SANS Tip of the Day
The most recent SANS Institute Security Awareness Tips
Updated: 57 min 51 sec ago
You may not realize it, but you are a target. Your computer, your work and personal accounts and your information are all highly valuable to cyber criminals. Be mindful that bad guys are out to get you.
Bad guys are targeting your social media accounts. One of the most effective ways you can protect them is with a unique, strong password called a passphrase. Enabling two-step verification (if your social media site offers it) is even better.
Eventually, we all have an accident or get hacked. And when we do, backups are often the only way to recover. Backups are cheap and easy; make sure you are backing up all of your personal information (such as family photos) on a regular basis.
When shopping online, always use your credit cards instead of a debit card. If any fraud happens, it is far easier to recover your money from a credit card transaction. Gift cards and one-time-use credit card numbers are even more secure.
Leaving your seat? Ctrl--Alt--Delete! Make sure you lock your workstation or laptop while you are away from it. On a Mac? Try Control--Shift--Eject/Power.
Review your bank, credit card and financial statements regularly to identify unauthorized activity. This is one of the most effective ways to quickly detect if your bank account, credit card or identity has been compromised.
Phishing is when an attacker attempts to fool you into clicking on a malicious link or opening an attachment in an email. Be suspicious of any email or online message that creates a sense of urgency, has bad spelling or addresses you as "Dear Customer."
Never give your password to someone over the phone. If someone calls you and asks for your password while saying they are from the Help Desk or Tech Support team, it is an attacker attempting to gain access to your account.
One of the most effective methods you can use to protect kids online is to talk to them. The younger you start talking to them, and they to you, the better. Hold regular conversations about online safety issues, even going so far as to show them actual negative events that have taken place. If you don't know what your kids are doing, simply ask. Play the clueless parent and ask them to show you what the latest technologies are and how they use them. Quite often, kids love the idea of being the teacher and will open up.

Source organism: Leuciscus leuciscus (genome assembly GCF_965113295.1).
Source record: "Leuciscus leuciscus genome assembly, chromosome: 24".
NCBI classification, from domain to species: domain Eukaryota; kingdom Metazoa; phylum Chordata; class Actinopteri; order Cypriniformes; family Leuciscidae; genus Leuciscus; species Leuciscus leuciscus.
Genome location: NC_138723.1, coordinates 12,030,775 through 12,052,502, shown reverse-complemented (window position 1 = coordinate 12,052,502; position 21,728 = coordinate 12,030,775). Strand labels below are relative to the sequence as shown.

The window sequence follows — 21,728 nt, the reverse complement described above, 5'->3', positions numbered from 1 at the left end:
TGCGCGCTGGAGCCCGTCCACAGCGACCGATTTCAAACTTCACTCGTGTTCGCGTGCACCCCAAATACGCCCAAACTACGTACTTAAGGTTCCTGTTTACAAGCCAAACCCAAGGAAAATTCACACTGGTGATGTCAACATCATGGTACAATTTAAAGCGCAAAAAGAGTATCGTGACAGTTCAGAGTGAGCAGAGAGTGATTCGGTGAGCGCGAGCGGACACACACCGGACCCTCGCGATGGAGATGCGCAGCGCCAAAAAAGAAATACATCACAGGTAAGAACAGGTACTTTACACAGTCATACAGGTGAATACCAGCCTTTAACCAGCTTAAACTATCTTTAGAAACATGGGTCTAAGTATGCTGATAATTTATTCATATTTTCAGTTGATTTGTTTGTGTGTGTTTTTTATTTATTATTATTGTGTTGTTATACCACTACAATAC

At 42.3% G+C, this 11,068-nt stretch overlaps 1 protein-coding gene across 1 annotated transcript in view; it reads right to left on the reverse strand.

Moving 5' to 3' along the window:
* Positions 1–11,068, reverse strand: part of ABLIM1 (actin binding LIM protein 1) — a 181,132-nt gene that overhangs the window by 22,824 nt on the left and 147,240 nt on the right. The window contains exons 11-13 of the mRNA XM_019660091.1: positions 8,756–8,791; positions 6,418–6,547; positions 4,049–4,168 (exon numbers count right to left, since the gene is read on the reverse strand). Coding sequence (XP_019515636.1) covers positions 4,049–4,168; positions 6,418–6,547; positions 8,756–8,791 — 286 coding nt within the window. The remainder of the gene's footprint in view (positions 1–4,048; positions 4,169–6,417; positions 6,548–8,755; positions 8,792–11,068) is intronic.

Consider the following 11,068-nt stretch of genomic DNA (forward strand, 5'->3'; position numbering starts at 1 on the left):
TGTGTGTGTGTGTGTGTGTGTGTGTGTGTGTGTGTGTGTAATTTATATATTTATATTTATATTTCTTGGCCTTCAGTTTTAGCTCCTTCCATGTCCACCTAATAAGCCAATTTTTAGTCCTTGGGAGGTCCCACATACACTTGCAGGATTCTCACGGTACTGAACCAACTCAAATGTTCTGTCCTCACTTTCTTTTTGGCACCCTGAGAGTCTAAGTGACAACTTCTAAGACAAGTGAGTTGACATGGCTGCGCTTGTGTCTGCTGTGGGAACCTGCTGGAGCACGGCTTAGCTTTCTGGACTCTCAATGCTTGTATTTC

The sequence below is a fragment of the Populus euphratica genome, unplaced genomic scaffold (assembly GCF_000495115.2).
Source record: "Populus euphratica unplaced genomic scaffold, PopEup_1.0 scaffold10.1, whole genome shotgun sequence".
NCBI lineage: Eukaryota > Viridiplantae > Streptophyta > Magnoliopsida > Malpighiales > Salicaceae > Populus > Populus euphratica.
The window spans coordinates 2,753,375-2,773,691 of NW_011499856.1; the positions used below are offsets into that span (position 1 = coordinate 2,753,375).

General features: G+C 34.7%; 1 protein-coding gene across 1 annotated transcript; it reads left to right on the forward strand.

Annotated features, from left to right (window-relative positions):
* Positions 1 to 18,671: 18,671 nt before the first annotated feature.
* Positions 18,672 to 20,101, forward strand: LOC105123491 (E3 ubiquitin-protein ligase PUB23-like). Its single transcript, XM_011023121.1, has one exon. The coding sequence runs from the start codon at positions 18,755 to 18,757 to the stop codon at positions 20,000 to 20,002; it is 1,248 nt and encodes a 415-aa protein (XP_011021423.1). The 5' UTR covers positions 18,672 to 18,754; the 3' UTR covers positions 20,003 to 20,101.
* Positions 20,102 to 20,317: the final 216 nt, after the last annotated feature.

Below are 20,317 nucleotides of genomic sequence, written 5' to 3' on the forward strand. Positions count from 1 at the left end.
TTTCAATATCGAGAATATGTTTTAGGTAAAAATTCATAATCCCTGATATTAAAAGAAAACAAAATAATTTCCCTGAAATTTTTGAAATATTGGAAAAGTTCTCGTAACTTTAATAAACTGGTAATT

Make sure you have anti-virus software installed on your computer and that it is automatically updating. However, keep in mind that no anti-virus can catch all malware; your computer can still be infected. That is why it's so important you use common sense and be wary of any messages that seem odd or suspicious.
One of the most effective ways you can protect your computer at home is to make sure both the operating system and your applications are patched and updated. Enable automatic updating whenever possible.
Be aware of all the devices connected to your home network, including baby monitors, gaming consoles, TVs, appliances or even your car. Ensure all those devices are protected by a strong password and/or are running the latest version of their operating system.
Only install mobile apps from trusted places, and always double-check the privacy settings to ensure you are not giving away too much information.
When you forward an email to others or copy new people to an email thread, review all the content in the entire email and make sure the information contained in it is suitable for everyone. It is very easy to forward emails to others, not realizing there is highly sensitive information in the bottom of the email that people should not have access to.
Ransomware is a special type of malware. Once it infected your computer, it encrypts all of your files and demands you pay a ransome if you want your files back. Be suspicious of any emails trying to trick you into opening infected attachments or click on malicious links, common sense is your best defense. In addition. backups are often the only way you can recover from ransomware.
Make sure each of your accounts has a separate, unique password. Can't remember all of your passwords/passphrases? Consider using a password manager to securely store all of them for you.
Turn off Bluetooth if you are not using it on your computer or device. Not only does this make it more secure, but it also saves battery life.
Two-step verification is one of the best steps you can take to secure any account. Two-step verification is when you require both a password and code sent to or generated by your mobile device. Examples of services that support two-step verification include Gmail, Dropbox and Twitter.
Never send an email when you are angry; you will most likely regret it later. Instead, when you are emotional and want to reply to someone, open up an email and write everything you feel, but do not send it. (Be sure there is no name in the TO field so that you do not accidently send it.) After you have vented, save the email and come back an hour later. You only want to reply to any type of emotional situation after you have had time to cool down.